As for LotR, I do think there are some similarities to trace. I'm cautious with my own words that I don't want to drift to much into talking about 'inspirations' or 'influences' as I think that then skews my reading of the texts as presented. But I do think there's significant overlap, especially regarding the raising up of unassuming individuals for moments of great import. It's interesting that you brought up the 'default mode' of Hobbits as what I find is we just don't have much data on Hobbits. Not really. Most of what we have is from a group that, even from the outside, is presented as being somewhat influenced by an outlier (that is Bilbo) and who are not quite the norm. We know most of our understanding of the 'default' Hobbit by looking at a pre-adventures Biblo, who was presented as a respectable fellow. But even he was somewhat an outlier with his pull between Took and Baggins nature. It suggests that even for Hobbits there is a breadth of cultures and that Bilbo didn't settle comfortably into one box. The fact that the stories we have are written by these outlier Hobbits makes it a little difficult to know what the 'default' Hobbit truly is, I would say.
 

Odola

Well-Known Member
We will agree to disagree for the time being on that point :)

As for LotR, I do think there are some similarities to trace. I'm cautious with my own words that I don't want to drift to much into talking about 'inspirations' or 'influences' as I think that then skews my reading of the texts as presented. But I do think there's significant overlap, especially regarding the raising up of unassuming individuals for moments of great import. It's interesting that you brought up the 'default mode' of Hobbits as what I find is we just don't have much data on Hobbits. Not really. Most of what we have is from a group that, even from the outside, is presented as being somewhat influenced by an outlier (that is Bilbo) and who are not quite the norm. We know most of our understanding of the 'default' Hobbit by looking at a pre-adventures Biblo, who was presented as a respectable fellow. But even he was somewhat an outlier with his pull between Took and Baggins nature. It suggests that even for Hobbits there is a breadth of cultures and that Bilbo didn't settle comfortably into one box. The fact that the stories we have are written by these outlier Hobbits makes it a little difficult to know what the 'default' Hobbit truly is, I would say.
Oh no, I have to disgree here. Sam's discussion with Ted Sandyman is an example of deescalation as a default mode and a virtue. Also Bilbo avoiding open conflict with the Sackvilles. Even Lobelia does restrain herself.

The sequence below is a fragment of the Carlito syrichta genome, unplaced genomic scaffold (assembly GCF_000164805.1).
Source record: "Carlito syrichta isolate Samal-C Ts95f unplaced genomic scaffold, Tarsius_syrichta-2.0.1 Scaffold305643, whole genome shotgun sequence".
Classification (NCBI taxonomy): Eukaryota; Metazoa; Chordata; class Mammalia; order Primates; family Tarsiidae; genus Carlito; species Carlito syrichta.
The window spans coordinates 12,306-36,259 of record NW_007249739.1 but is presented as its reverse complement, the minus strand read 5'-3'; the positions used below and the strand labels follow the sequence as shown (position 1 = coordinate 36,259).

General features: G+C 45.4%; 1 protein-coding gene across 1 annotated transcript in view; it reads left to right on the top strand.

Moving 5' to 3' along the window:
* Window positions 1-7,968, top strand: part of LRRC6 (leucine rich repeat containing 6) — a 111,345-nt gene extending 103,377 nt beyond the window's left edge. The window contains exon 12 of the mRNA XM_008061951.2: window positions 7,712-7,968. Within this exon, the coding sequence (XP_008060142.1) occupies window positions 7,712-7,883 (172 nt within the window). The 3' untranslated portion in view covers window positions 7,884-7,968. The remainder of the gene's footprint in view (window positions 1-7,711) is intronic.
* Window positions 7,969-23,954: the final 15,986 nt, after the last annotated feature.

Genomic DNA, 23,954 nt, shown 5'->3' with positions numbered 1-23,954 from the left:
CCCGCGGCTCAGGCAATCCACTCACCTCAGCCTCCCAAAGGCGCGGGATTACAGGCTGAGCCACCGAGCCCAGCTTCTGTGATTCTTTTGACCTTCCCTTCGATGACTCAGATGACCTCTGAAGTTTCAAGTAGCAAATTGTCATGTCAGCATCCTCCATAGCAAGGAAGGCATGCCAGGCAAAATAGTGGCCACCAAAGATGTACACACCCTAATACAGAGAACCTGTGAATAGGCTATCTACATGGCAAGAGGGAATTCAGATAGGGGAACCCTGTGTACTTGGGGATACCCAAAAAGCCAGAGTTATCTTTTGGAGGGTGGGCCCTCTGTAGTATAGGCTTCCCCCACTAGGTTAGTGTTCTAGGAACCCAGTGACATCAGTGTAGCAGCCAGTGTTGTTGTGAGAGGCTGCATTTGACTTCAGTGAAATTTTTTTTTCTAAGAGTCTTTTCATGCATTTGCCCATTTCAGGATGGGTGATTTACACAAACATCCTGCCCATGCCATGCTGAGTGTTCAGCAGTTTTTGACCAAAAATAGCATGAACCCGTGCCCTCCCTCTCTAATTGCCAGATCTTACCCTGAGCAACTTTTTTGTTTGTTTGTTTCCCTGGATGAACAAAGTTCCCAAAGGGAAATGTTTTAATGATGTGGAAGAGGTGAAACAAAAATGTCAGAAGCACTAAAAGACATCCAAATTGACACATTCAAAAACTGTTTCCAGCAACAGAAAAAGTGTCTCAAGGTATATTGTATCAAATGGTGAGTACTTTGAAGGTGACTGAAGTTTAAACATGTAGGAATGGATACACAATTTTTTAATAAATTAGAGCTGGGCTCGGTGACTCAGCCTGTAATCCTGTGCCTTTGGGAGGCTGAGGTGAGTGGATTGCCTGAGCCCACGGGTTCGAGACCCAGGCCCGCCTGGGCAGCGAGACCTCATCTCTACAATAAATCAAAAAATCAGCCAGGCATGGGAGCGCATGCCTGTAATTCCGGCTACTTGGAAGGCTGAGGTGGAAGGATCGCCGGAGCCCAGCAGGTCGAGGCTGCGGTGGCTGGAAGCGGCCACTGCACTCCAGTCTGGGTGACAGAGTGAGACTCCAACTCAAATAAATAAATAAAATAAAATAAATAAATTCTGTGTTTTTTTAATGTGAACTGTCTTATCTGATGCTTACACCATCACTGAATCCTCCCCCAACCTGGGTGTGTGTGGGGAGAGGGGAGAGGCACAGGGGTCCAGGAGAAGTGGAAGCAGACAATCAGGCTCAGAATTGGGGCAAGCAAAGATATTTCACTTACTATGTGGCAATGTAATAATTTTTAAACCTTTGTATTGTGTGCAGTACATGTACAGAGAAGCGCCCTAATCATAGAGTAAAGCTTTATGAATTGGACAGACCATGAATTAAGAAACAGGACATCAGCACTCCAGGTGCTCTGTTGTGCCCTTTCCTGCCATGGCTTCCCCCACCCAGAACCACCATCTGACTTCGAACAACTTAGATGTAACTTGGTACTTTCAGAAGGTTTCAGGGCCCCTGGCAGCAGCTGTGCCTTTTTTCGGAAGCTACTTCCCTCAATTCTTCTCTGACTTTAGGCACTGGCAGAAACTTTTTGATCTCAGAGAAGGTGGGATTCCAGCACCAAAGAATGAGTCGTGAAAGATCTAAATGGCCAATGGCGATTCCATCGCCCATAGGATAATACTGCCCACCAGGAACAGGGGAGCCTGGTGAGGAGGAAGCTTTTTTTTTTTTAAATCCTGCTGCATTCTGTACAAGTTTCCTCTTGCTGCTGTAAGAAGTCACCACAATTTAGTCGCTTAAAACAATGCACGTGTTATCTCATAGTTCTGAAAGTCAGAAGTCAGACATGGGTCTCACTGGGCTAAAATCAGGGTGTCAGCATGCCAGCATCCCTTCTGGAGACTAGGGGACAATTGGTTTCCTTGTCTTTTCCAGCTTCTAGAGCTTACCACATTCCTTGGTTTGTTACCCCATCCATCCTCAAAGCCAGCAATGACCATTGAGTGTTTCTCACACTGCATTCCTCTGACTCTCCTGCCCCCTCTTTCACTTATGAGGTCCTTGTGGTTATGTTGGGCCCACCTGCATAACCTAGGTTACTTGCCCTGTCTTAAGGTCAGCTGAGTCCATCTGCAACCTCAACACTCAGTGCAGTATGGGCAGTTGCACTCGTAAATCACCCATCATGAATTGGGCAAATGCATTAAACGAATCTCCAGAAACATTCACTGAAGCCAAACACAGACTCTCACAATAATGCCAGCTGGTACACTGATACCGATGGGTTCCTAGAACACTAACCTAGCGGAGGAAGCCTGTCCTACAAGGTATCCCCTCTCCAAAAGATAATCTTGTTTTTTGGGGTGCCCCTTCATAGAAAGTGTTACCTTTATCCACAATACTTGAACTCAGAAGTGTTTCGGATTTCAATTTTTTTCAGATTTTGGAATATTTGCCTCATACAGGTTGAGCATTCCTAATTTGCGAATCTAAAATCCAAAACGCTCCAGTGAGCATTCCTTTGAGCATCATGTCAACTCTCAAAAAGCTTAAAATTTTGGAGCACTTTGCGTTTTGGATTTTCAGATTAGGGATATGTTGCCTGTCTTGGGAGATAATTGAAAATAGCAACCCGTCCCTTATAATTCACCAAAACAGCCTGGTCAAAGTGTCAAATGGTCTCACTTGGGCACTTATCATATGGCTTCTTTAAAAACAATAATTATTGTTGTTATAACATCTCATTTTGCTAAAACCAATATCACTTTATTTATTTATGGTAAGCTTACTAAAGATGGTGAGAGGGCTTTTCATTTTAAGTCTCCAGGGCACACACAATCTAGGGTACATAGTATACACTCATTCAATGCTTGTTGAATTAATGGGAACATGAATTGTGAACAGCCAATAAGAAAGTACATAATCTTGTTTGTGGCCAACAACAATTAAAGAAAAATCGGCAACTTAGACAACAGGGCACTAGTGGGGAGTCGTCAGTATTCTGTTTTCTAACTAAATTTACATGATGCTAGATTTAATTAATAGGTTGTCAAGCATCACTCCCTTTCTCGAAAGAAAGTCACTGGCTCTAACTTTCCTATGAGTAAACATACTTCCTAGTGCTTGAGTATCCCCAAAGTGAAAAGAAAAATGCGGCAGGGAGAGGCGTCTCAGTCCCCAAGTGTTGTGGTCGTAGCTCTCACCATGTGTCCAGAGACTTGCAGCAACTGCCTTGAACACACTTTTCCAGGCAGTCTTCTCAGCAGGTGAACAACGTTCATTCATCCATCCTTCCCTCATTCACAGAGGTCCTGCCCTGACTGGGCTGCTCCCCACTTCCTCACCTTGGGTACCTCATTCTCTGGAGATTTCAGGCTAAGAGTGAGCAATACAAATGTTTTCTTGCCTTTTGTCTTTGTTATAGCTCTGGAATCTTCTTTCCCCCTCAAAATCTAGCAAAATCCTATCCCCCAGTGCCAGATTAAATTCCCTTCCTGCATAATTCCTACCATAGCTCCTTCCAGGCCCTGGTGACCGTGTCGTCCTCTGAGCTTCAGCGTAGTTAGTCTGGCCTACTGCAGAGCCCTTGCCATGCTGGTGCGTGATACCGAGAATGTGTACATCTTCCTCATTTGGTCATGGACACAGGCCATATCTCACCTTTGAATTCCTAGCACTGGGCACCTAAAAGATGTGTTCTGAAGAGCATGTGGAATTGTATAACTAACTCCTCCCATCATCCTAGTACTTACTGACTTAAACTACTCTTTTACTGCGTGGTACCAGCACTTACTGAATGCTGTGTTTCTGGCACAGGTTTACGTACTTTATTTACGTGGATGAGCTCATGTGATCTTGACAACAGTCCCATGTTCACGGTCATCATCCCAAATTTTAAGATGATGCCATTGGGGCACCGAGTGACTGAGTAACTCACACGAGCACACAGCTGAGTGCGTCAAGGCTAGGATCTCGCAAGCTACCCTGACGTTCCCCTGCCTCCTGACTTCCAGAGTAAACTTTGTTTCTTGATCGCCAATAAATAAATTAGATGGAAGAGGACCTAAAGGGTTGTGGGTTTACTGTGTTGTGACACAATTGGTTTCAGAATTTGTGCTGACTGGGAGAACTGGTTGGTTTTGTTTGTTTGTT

Rob Harding

Active Member
My point was that Sam and Bilbo are not the standard Hobbit. And as our narrators are non-standard Hobbits, we have a bit of a dearth of detail. No control group as it were
 

Odola

Well-Known Member
My point was that Sam and Bilbo are not the standard Hobbit. And as our narrators are non-standard Hobbits, we have a bit of a dearth of detail. No control group as it were.
We do know enough. Lobelia was livid at Frodo for taking over Bag-End and all she has been capable of was: 'You'll live to regret it, young fellow! Why didn't you go too? You don't belong here; you're no Bagginsyouyou're a Brandybuck!'”

This is witness enough that hobbits are a deescalation based culture. ;-)
 

Rob Harding

Active Member
We do know enough. Lobelia was livid at Frodo for taking over Bag-End and all she has been capable of was: 'You'll live to regret it, young fellow! Why didn't you go too? You don't belong here; you're no Bagginsyouyou're a Brandybuck!'”

This is witness enough that hobbits are a deescalation based culture. ;-)
I don't think you're really getting what I mean but not sure how else to explain it. Tolkien very much introduced the idea that Hobbits (admittedly, perhaps only those under the influence of the Ring) will actively alter their writings to tell stories from a set perspective. In that way he created a very realistic framework that the books are written in a similar manner to real-world histories rather than from an omniscient author. Much like the Bible I'd add. We only know of Lobelia's interactions with Frodo from the perspective of Frodo himself (and Sam). Even a description of what Hobbits value is a description of what Hobbits value from the perspective of a limited pool of Hobbits. I rather like the idea that the books are written by in world characters but it does mean we don't know for certain what an average Hobbit is as we only know of Hobbits from the perspective of less than average Hobbits. We can certainly make assumptions about some things from the ways we know their society is organised but we don't necessarily know what the character and morality of an average Hobbit is, only perhaps in contrast to the ways in which Sam, Frodo, Fatty, Pippin, Merry and the rest stand apart.